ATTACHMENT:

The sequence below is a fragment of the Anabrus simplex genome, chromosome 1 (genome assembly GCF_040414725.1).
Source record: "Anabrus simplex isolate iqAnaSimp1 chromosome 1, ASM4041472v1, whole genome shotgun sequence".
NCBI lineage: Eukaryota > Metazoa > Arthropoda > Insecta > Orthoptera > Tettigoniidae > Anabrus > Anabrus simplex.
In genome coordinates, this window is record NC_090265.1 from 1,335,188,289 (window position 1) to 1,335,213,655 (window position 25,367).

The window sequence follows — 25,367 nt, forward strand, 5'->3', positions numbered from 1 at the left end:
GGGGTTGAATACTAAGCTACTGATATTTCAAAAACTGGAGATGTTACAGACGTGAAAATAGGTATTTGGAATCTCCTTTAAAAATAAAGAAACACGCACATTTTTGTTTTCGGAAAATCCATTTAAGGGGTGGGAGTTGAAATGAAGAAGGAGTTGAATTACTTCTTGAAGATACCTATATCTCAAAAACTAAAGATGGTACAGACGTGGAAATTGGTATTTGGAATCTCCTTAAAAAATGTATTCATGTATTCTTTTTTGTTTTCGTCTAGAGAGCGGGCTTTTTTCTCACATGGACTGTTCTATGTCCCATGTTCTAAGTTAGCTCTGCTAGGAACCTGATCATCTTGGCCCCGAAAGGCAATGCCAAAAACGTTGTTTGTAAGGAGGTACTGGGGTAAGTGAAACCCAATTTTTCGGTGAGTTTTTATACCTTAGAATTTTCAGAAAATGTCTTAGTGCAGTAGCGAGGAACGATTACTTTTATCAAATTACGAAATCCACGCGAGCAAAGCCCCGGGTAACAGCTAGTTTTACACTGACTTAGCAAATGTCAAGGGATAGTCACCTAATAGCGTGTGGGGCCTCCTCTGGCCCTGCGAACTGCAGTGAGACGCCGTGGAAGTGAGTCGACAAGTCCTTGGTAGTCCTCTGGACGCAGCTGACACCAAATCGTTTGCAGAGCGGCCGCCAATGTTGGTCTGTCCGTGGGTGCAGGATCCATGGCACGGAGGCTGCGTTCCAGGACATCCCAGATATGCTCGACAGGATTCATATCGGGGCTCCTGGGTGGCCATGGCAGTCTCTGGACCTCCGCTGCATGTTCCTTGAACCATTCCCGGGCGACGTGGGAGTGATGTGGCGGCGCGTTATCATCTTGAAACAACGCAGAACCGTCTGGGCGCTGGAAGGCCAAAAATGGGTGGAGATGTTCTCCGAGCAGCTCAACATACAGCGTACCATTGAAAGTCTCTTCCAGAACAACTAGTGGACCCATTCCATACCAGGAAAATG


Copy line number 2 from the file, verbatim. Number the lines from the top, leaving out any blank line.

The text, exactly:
Source record: "Anabrus simplex isolate iqAnaSimp1 chromosome 1, ASM4041472v1, whole genome shotgun sequence".